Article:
By Chaitra Somasundar, Staff Writer
Diwali, also known as Deepawali, derives from the word diya/deepa, which means lamp. Diwali is a festival of lights that celebrates the victory of good over evil and light over darkness.
It is celebrated on the New Moon’s night of the month of Karthik (according to the Hindu calendar). In the Gregorian calendar, Diwali night falls between mid-October and mid-November. It is one of the largest and brightest festivals in India observed by Hindus, Sikhs, Jains and Buddhists. Before Diwali, people clean and decorate their houses. On Diwali night, people dress up in new clothes or their best outfits, light lamps inside and outside their homes, offer prayers with family and friends. Fireworks follow the prayers and then a feast including exchange of sweets and gifts among family members and friends. Diwali is an official holiday in Nepal, India, Sri Lanka, Mauritius and now, in the White House of United States of America!
The five-day festival:
Diwali begins with Dhanteras, where Lakshmi, the Goddess of wealth is worshiped to provide prosperity and well being. Dhanteras holds special significance for the business community due to the customary purchases of precious metals on this day. Naraka Chaturdasi the second day of the festival, also known as “Choti Diwali,” celebrates the death of the mythological demon, Narakasur at the hands of the gods Krishna, Satyabhama and Kali liberating 16,000 princesses the demon had held captive. The third day is the main festival offering prayers to Goddess Lakshmi also celebrating the return of Lord Ram to Ayodhya after 14 years of exile. The fourth day is known as Govardhana Puja/Balipadyami, celebrated in the honour of the first prayers offered by the people of Vraja to the sacred hill Govardhana. The mythological King, Bali’s defeat at the hands of Krishna (in the avatar of Vamanadeva, a dwarf) is also celebrated on this day. The fifth day is known as “Bhai Duj” is a day dedicated to sisters. According to the legend, Yama, the God of Death, visited his sister Yamuna on this day and gave her a boon that whoever visits her on this day shall be liberated from all sins to attain salvation. From then on, brothers visit their sisters on this day to inquire their welfare. Some people bathe in the holy waters of Yamuna on this day in the hope of attaining liberation.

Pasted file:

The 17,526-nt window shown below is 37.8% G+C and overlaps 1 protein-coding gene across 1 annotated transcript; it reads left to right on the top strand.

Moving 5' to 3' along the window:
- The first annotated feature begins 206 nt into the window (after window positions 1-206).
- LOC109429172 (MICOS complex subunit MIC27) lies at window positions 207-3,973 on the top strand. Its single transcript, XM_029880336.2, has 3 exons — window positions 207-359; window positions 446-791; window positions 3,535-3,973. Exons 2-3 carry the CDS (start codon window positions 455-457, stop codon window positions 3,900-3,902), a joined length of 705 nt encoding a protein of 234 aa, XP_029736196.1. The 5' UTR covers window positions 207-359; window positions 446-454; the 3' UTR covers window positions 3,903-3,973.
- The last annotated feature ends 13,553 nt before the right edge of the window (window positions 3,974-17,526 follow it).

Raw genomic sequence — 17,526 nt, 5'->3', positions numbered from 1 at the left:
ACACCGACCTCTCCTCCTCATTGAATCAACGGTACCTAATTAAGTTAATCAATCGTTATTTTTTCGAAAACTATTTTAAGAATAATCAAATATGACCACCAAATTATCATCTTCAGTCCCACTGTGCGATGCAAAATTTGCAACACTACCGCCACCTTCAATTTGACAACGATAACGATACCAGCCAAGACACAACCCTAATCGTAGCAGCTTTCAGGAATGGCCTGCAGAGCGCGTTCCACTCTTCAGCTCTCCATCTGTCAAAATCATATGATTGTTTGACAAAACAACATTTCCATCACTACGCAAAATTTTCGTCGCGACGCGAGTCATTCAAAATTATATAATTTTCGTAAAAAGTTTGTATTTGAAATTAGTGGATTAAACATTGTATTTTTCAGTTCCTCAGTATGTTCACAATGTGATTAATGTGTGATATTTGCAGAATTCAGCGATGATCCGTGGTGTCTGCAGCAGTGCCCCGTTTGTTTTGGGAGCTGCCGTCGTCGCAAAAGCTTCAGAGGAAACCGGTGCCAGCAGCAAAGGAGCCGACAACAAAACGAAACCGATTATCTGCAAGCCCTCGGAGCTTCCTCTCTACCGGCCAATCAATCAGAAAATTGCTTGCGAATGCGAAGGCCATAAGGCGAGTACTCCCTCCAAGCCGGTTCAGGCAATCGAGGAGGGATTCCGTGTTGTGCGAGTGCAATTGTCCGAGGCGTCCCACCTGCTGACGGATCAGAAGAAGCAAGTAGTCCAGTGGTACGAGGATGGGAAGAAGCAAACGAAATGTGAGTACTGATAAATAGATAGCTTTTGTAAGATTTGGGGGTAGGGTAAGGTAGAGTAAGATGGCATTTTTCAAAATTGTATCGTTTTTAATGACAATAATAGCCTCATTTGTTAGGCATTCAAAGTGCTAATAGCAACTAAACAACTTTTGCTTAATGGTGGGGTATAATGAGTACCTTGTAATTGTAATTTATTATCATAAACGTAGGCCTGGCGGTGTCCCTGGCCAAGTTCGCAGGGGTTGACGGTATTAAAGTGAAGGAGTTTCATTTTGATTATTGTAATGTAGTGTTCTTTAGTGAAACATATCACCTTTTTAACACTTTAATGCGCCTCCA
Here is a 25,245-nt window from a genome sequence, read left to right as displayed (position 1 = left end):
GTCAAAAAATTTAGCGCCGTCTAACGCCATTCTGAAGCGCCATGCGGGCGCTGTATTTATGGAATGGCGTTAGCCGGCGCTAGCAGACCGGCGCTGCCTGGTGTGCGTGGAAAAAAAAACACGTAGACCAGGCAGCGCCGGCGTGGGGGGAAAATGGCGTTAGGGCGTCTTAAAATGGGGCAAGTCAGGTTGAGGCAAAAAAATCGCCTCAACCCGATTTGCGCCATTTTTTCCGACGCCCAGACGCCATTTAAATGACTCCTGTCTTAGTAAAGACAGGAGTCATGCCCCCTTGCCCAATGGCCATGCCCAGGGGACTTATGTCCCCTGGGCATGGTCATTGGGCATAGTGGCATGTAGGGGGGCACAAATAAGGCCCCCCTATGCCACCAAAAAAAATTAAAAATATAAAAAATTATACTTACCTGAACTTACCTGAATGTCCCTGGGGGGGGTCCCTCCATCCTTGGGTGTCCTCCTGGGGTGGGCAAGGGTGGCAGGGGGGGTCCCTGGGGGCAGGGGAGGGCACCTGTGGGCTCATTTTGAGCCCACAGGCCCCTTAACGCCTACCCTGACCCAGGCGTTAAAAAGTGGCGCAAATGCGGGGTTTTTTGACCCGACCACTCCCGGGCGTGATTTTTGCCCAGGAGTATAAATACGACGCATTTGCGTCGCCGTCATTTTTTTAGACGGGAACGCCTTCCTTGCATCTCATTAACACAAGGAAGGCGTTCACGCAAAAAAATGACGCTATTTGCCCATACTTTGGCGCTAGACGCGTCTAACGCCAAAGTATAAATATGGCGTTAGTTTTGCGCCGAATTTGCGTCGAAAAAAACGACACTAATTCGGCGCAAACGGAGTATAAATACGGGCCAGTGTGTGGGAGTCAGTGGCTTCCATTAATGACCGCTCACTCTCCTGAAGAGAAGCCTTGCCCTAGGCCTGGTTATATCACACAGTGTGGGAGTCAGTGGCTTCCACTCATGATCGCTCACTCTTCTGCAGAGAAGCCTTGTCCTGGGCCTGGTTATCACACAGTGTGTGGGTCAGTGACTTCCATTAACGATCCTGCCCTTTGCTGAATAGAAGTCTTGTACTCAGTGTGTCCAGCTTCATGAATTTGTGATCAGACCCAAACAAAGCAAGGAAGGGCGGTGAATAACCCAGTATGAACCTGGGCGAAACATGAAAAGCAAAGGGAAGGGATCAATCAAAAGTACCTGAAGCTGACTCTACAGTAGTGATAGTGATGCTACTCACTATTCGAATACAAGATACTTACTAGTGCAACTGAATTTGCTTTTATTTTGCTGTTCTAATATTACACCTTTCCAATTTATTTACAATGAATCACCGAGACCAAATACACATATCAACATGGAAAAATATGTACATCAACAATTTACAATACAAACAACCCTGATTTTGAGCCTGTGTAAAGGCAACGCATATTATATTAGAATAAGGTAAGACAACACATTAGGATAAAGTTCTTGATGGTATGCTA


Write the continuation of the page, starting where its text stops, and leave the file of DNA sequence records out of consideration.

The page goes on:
In ancient times, Diwali was celebrated as a harvest festival. Most of us celebrate Diwali as the return of King Ram to Ayodhya from 14 years of exile (the great epic Ramayana) after rescuing his wife Sita from the hands of the demon Ravan. However, there are many other stories associated with this festival. The birthday of Lakshmi, the Goddess of Wealth is celebrated on Diwali in various parts of India. In Bengal, devotees worship Kali, the Goddess associated with “Shakti” (strength). Another story that coincides with this celebration is the return of the Pandavas after their 13 years of exile (the great epic Mahabharata). People celebrated their return by lighting lamps and bursting crackers. Mahavir Tirthankar, the founder of Jainism is said to have attained “Nirvana”/salvation on the day of Diwali making it a significant occasion for Jains as well. The festival is often associated with gambling. It is believed that the Goddess Parvati played dice with her husband Shiv on this day. People believe that gambling on this day will bring wealth into their lives. All these mythological tales make Diwali the festival of joy, victory and prosperity.
The Indian Subcontinent Club (ISSC) is organizing several events this week to celebrate Diwali on campus. Sunday, November 15, rangoli making session at 3pm, pooja at 7:30pm, and Indian dance and food after that. RSVP